One of my favourite pictures shows a group men atop a roof in Sao Paulo whilst below the traffic on the street hurries past. It will be known to many of you. It’s is both a document and piece of art that has a second life on postcards and other items.
The photographer is Reni Burri, a member of Magnum Photos since 1959. His pictures have graced the pages of some of the world’s leading pictorial magazines, such as Life, Paris Match, Geo and Stern. Hisphotograph of Che Guevara is repeatedly used by such diverse groups as revolutionaries and canny marketing teams the world over.
Yet it appears that alongside his black and white work, he was also exploring the world in colour, capturing a more abstract view of events and the places he visited.
Of course he shot stories in colour as the Sunday supplements took up the new opportunities offered by the medium in the 1960s, yet it has always played second fiddle to his monochrome work.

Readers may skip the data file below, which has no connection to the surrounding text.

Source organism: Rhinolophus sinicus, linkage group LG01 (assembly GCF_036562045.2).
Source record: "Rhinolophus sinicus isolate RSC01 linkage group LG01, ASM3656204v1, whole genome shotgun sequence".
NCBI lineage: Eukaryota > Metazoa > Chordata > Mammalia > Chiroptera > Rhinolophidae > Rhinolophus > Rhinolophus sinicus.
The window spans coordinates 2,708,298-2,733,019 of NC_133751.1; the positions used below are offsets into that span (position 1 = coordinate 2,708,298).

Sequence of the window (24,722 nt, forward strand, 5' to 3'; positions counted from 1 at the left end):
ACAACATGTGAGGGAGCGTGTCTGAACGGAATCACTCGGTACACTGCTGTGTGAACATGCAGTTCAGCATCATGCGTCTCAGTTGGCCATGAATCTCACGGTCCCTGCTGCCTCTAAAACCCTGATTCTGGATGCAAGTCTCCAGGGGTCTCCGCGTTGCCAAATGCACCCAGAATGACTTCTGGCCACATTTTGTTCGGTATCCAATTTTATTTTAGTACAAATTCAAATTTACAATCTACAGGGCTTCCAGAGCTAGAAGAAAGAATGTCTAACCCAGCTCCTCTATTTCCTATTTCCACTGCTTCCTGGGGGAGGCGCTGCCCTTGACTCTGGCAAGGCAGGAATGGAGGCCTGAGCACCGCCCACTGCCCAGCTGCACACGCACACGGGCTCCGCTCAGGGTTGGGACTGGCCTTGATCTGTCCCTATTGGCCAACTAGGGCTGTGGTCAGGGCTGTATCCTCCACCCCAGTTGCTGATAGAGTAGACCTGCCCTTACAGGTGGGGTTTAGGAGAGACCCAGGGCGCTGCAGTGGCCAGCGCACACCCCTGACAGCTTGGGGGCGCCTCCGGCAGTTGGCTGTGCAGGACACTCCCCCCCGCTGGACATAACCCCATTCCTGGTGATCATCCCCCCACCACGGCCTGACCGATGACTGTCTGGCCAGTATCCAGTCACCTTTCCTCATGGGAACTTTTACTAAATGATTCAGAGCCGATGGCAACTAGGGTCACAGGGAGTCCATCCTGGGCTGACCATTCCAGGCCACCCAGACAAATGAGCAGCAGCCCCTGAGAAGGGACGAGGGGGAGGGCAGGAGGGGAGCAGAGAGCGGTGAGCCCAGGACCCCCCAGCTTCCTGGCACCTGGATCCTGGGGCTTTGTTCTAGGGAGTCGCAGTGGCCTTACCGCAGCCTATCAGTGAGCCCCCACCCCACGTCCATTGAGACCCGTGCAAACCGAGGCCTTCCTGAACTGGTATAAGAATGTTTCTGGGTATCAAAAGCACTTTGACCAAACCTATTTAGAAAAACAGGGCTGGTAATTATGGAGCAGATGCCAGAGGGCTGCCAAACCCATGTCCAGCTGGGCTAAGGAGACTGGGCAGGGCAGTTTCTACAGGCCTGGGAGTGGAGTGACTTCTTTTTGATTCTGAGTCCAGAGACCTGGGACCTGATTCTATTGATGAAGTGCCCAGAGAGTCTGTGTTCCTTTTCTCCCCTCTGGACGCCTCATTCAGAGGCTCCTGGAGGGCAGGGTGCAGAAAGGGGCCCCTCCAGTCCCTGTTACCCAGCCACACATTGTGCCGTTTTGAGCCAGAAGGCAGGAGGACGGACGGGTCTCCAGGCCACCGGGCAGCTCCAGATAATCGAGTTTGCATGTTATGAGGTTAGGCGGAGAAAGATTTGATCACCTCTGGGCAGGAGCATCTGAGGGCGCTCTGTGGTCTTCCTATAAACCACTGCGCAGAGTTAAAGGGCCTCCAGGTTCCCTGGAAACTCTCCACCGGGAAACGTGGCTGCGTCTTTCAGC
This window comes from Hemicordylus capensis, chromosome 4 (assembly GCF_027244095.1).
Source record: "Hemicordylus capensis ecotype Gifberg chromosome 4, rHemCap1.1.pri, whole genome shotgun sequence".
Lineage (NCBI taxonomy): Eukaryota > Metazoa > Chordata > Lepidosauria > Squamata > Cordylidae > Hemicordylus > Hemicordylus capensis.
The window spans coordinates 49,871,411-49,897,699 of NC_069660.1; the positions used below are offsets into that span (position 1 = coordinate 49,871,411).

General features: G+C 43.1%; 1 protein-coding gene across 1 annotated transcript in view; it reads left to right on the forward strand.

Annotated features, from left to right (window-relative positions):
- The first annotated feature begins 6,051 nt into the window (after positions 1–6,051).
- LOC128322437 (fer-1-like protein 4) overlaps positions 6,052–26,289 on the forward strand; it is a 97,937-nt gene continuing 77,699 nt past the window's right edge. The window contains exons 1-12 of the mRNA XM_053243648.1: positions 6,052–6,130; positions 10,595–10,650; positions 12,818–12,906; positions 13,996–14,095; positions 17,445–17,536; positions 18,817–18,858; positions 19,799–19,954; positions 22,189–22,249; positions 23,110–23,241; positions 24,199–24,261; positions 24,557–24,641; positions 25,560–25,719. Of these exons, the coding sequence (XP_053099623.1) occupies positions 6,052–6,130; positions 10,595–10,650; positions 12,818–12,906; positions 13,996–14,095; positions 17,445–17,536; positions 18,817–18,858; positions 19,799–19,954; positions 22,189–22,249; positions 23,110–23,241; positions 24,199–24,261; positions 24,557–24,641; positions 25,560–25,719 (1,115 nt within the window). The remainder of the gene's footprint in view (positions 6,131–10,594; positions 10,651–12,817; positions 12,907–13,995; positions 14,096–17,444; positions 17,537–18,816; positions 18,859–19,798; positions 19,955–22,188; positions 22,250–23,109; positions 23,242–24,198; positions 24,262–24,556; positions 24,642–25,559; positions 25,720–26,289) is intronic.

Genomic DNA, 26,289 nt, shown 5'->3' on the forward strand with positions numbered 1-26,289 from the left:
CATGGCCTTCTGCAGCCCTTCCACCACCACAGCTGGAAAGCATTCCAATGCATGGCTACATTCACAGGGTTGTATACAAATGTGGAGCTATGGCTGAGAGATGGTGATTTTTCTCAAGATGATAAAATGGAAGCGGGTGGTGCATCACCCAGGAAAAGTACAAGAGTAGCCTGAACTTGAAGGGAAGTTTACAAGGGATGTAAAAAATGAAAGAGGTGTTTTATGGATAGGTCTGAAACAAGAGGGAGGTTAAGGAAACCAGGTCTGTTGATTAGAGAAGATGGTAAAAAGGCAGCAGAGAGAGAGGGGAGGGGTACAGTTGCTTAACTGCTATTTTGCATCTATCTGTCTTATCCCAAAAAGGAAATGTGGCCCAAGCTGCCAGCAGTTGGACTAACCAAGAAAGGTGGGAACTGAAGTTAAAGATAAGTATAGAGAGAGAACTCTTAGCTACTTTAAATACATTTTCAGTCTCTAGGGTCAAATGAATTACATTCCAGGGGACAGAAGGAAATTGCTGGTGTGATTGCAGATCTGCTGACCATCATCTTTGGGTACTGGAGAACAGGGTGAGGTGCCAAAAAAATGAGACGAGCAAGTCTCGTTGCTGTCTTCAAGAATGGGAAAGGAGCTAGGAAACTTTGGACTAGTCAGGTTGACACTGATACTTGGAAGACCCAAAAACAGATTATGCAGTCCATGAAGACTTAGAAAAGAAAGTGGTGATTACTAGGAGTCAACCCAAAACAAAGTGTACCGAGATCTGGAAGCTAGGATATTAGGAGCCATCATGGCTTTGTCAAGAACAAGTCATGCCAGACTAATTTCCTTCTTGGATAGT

“I have led a double life as a photographer – one in black and white and one in colour”. Rene Burri
A new book Impossible Reminiscences attempts to end that second-class status and brings together more than 130 of Burri’s colour photographs that were taken over 50 years. The diversity of the work and indeed the ground covered shows the broad range of subjects he has tackled.
“Burri’s colour work is to a large extent worldly, devoted to life, full of curiosity about other ways of life and cultures and their colour palettes. It also shows a distinct degree of political interest. The use of colour in his photographs is never the result of purely formal intentions,” notes the photography critic and curator Hans-Michael Koetzle in the book.
For many photographers it is one or the other, as to shoot in both colour and black and white at the same time is not something that many can achieve. They require a different line of thought and approach, and most tend to concentrate on one or the other. Today most are working in colour, and the realm of black and white is now that of the art photographer. News is most definitely in colour, but back in the 1950s the serious work was done in shades of grey.
Yet Burri travelled with at least two cameras, one for colour and the other black and white, switching between the two at will, both with his own interpretation of the view in front of him captured to maximise the characteristics of the media.
Here are just a few of Burri’s colour frames, along with his reminiscence.